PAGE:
Sheila Cockrel served four terms on the Detroit City Council, including under Mayor Kwame Kilpatrick. She applauds the new mayor for ending the culture of corruption that she says characterized the Kilpatrick era. “Tone is set at the top,” she said.
But Sheila Cockrel also warns that the roots of Detroit’s problems run back decades, to the aftermath of World War II:
“The irony of all ironies is that poor folks, Southern folks … started coming to Detroit as the land of opportunity at precisely the time the economic structure of the city was beginning to falter,” Cockrel said.
Add to that a history of discriminatory federal housing policy and urban renewal plans that wiped out black neighborhoods, and she says you get a real deep-seated mistrust of plans that are going to change where people live.
But Mayor Bing says the Detroit of the future needs to look very different from the Detroit of the past.
“People gotta realize that we must change,” he said. “We’re not gonna be 2 million people again. We still have 139 square miles to service.”
So while the city’s size remains the same, its tax base is crippled. City officials say Detroit will spend more than 9 million dollars per square mile to provide services this year. That’s more than Pittsburgh, more than Cleveland, even more than other sprawling cities like Phoenix. Mayor Bing’s solution is to concentrate people in the city’s denser pockets.
He says he won’t force anyone to move, however. He says he’ll convince them with success.
“There are people across the city that are living in some terrible conditions, who want to move,” he said. “I will go to those people and get them to move into a better situation. And for those people who want to stay on the outside, if you will, they’ll have decisions to make down the road.”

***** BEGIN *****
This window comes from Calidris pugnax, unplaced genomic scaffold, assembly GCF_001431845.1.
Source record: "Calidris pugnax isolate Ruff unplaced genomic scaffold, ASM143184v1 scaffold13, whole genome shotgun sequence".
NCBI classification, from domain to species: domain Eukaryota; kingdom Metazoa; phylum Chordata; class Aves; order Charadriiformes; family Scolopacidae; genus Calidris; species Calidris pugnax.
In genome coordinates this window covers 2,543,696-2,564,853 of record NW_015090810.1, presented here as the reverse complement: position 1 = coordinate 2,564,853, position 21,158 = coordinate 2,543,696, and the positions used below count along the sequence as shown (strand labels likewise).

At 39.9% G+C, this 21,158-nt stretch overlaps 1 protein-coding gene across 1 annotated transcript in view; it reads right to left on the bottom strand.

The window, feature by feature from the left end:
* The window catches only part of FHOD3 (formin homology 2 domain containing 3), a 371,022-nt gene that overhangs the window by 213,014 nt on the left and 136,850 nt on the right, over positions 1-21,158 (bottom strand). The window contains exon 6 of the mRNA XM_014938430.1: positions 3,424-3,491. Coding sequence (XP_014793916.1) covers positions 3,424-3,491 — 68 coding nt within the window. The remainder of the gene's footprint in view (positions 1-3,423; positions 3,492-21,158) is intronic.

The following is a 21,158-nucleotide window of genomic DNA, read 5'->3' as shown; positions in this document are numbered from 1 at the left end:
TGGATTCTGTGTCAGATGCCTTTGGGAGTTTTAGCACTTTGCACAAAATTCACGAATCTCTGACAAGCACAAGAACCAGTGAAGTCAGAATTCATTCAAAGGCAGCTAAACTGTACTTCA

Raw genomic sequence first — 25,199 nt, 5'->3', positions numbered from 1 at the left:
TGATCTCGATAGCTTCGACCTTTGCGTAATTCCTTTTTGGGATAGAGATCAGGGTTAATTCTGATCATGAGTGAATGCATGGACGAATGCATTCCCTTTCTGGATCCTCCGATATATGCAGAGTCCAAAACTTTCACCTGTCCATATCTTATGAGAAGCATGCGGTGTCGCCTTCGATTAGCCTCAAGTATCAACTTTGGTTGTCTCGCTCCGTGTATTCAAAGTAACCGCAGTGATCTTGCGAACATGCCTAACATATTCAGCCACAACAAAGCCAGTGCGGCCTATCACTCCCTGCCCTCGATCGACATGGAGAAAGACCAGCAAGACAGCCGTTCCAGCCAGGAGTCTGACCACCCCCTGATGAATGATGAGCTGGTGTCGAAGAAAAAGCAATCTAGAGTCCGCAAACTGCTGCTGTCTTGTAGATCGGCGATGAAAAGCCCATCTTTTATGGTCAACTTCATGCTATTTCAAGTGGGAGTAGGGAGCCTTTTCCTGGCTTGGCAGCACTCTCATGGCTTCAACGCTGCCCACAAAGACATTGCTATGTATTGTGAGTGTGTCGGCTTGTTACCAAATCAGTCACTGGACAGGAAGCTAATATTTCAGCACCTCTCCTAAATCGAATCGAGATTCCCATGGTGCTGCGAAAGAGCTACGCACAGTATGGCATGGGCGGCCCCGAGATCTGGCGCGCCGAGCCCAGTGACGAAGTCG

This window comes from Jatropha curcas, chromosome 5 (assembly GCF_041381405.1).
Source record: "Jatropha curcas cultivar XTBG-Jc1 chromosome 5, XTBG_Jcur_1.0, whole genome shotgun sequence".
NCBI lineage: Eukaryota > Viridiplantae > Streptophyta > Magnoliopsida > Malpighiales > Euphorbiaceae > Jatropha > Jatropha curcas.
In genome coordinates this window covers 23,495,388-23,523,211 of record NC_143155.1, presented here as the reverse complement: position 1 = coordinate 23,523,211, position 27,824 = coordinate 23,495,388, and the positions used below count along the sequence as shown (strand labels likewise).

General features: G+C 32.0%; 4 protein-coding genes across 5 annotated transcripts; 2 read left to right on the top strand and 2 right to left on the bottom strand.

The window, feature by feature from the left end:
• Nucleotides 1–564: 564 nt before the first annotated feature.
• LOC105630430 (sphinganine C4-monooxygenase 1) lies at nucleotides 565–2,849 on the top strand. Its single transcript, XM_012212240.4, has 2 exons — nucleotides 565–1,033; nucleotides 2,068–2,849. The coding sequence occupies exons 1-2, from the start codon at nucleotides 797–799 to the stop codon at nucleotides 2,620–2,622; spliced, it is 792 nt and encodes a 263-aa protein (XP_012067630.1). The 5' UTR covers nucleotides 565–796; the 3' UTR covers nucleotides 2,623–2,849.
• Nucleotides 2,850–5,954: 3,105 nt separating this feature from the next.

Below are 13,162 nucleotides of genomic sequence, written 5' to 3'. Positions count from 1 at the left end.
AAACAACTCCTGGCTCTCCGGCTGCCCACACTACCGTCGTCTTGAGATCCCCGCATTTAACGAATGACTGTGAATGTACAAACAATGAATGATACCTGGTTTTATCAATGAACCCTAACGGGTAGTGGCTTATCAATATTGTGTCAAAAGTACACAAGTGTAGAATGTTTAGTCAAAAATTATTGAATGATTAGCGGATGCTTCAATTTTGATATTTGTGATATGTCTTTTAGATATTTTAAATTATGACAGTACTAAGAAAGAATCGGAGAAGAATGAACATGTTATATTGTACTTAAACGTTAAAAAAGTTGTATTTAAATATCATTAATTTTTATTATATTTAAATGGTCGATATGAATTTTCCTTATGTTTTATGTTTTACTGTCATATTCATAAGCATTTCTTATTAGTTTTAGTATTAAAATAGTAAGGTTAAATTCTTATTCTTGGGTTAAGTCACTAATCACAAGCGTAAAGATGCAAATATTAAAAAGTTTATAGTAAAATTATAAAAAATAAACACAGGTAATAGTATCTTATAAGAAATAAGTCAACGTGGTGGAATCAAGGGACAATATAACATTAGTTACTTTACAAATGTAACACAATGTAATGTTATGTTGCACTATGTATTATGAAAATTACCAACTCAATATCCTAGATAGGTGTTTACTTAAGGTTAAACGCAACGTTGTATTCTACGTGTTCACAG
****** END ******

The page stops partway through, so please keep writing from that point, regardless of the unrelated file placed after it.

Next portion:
In this process, city services become the carrot and the stick. The mayor says services will not be cut off, but they will slow in sparsely populated areas. That raises a lot of questions about which neighborhoods will form the core of the new Detroit and how poor people and senior citizens on fixed incomes will be able to afford to move.
The mayor gave a preview last week of what might be possible, when he announced a pilot program to entice Detroit police officers back to homes in the city. He plans to sell them vacant houses for as little as $1,000 down, with additional funds provided for renovation.
Back in David Dudley’s neighborhood, you can see a garbage trucks navigating through the snow — a sign of normalcy.
But Dudley says that when he called the police about that vacant house next door, call after call for years, nothing happened. Eventually, he just gave up.
A few doors down, a jagged pile of debris rises where another empty house stood earlier in the morning.
Mayor Bing has said his administration will tear down 10,000 vacant structures during his first term. So far, more than 2,000 have come down. Neighbor Inez Frazier watched this one fall. She says she’s counting on Mayor Bing to make the right decisions for Detroit.
“The Bible says do unto others as you would have them do unto you. So if he do us wrong, he gonna get his. Do right, by all of us.”
The administration plans to release a detailed neighborhood study this spring … followed by several possible blueprints for the future Detroit.
Debate will follow.